The DC-9 is equipped with the Sperry SP-50 Automatic Flight Control System (AFCS), which is a gyroscopically controlled electromechanical system. The DC-9 is an old school aircraft and the autopilot installed in this aircraft is very much old school too. If you are used to flying with modern autopilots, you will find that this autopilot works a bit differently than the other autopilots you may be familiar with.
I was recently ask why Coolsky doesn't develop for and support Lockheed Martin's Prepar3D flight simulator. The discussion quickly turned into one about the future of flight simming since P3D is often held up as the future of flight simming. I will try to explain here why I don't develop for or support P3D, and why I don't think it is the future of flight simming.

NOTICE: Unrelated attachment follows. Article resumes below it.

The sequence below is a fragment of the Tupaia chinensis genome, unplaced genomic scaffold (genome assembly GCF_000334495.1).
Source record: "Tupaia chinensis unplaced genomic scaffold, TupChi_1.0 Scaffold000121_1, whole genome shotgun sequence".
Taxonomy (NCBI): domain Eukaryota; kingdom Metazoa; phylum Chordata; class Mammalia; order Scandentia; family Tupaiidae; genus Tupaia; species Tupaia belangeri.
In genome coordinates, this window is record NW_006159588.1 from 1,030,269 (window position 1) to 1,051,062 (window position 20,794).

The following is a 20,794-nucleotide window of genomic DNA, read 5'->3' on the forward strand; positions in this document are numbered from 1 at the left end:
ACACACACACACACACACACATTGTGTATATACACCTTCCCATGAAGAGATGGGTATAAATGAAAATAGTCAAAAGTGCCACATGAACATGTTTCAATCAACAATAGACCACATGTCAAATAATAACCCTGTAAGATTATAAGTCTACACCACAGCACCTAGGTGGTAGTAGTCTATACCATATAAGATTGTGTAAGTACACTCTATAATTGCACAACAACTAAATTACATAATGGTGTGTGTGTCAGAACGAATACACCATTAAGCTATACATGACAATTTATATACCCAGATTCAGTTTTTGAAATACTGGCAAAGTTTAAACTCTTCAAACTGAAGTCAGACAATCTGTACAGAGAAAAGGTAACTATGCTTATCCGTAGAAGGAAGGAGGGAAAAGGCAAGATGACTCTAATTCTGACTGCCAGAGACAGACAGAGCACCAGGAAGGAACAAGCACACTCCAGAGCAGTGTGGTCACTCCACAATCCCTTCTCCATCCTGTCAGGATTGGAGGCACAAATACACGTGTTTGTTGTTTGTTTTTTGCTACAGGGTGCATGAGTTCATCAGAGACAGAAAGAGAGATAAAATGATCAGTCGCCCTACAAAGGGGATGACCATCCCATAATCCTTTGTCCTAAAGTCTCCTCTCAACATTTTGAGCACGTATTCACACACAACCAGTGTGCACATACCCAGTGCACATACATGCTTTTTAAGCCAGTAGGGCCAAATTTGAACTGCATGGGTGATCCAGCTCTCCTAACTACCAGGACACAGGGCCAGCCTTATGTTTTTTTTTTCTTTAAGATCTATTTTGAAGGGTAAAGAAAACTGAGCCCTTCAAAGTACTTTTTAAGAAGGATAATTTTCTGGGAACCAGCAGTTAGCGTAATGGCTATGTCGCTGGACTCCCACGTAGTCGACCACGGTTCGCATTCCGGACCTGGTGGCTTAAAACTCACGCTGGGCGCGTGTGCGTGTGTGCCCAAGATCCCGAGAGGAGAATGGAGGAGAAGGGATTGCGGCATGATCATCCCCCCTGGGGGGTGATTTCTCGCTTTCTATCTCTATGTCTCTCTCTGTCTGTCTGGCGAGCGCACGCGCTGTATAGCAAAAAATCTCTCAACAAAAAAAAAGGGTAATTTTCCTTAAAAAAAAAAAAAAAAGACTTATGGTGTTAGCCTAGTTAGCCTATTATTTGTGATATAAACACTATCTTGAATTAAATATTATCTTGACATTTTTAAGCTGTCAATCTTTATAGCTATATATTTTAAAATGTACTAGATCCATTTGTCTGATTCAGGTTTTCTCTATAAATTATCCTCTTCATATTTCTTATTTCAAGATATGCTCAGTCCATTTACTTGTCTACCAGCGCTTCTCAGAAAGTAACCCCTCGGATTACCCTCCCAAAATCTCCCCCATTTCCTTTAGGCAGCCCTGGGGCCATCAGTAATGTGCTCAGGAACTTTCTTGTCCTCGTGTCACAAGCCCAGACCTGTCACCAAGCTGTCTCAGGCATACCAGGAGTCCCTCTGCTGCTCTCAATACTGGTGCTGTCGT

Why do you have to open the pneumatic crossfeed valves to de-ice the wings? Exactly what does the AC bus cross-tie switch do? And why do the engines only draw fuel from the center tank when all the fuel booster pumps are on? The key to understanding these and many other aspects of your aircraft is studying the schematic drawings for the various aircraft systems. That may sound a little bit dry, but to help you out I have included a Schematics section in the DC-9 Classic Flight Center that gives you live interactive schematic drawings.